Examining the Effectiveness of Capturing Kids’ Hearts Training for Teachers in a Ninth Grade Transition Program
The purpose of this research was to determine if there was a difference in the scores of students on the “What Helped Me to Become Successful in the Ninth Grade?” survey between the retained and promoted students who had been taught by teachers who had Capturing Kids’ Hearts (CKH) training during 2007-08 school year. The students in one Mid-Atlantic Virginia, urban school were the study population. Students who had completed the ninth grade on time with teachers who had CKH training were compared with students who had been retained with teachers who had the CKH training were asked to complete a student perception survey.
A mean score on a 25-item Student Perception Survey for each item was computed for the two groups of students who were in this high school during the 2007-08 school year and remained during the 2008-09 school year. Particular attention was given to nine questions that focused on relationship issues. A t-test was utilized to determine if there was a significant difference between comparative data on the mean for the two groups of students.
In all nine of the relationship questions, there was no statistical significant difference in the mean of the responses for the repeat ninth grade students and the on time tenth grade students. The responses to the relationship questions indicated that the training the teachers received had a similar effect on students whether they were on time tenth grade students or repeat ninth grade students. The percentage of repeat ninth grade students had a higher percentage than the tenth grade students of agree responses on five of the nine relationship questions. Additionally, the median for the repeat ninth grade participants was higher on six of the nine relationship questions; therefore, the repeat ninth grade students had a stronger response to the relationship questions than the on time tenth grade students.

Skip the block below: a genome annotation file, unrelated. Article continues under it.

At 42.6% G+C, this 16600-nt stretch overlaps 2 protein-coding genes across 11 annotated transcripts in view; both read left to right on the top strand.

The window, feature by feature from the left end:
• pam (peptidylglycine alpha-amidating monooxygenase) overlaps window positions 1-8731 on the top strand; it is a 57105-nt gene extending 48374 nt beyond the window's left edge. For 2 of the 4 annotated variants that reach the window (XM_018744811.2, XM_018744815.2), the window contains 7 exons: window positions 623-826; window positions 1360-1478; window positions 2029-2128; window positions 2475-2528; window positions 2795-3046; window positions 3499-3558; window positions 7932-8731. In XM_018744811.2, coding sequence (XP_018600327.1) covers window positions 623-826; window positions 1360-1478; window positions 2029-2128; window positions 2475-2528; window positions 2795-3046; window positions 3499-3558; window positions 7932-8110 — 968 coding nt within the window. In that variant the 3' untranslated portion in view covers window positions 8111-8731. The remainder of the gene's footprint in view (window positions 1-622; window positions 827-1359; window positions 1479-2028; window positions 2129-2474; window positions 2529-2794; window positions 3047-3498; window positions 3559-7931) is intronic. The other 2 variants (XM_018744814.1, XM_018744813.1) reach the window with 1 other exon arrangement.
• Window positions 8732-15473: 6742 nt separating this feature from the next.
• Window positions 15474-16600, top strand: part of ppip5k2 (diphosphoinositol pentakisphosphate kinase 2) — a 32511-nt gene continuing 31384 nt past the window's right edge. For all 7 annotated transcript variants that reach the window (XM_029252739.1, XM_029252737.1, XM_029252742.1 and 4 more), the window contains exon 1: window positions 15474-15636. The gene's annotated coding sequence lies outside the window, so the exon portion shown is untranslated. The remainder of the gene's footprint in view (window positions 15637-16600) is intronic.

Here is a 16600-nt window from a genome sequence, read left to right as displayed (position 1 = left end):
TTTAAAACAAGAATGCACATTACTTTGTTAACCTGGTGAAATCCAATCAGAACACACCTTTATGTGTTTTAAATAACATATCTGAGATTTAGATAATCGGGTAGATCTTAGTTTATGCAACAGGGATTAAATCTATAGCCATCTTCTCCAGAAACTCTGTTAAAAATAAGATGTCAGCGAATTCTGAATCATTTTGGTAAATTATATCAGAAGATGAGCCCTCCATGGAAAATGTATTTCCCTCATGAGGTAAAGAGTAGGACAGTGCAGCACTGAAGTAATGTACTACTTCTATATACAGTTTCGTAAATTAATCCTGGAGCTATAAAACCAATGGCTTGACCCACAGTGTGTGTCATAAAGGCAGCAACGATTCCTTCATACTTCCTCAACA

The CKH training was a three-day off site learning experience for ninth grade teachers that provided tools to build positive, productive, and trusting relationships among themselves and their students. The EXCEL Model utilized five distinctive training areas: (a) engaging, (b) exploring, (c) communicating, (d) empowering, and (e) launching. The focus for students included developing skills that could affect their school success.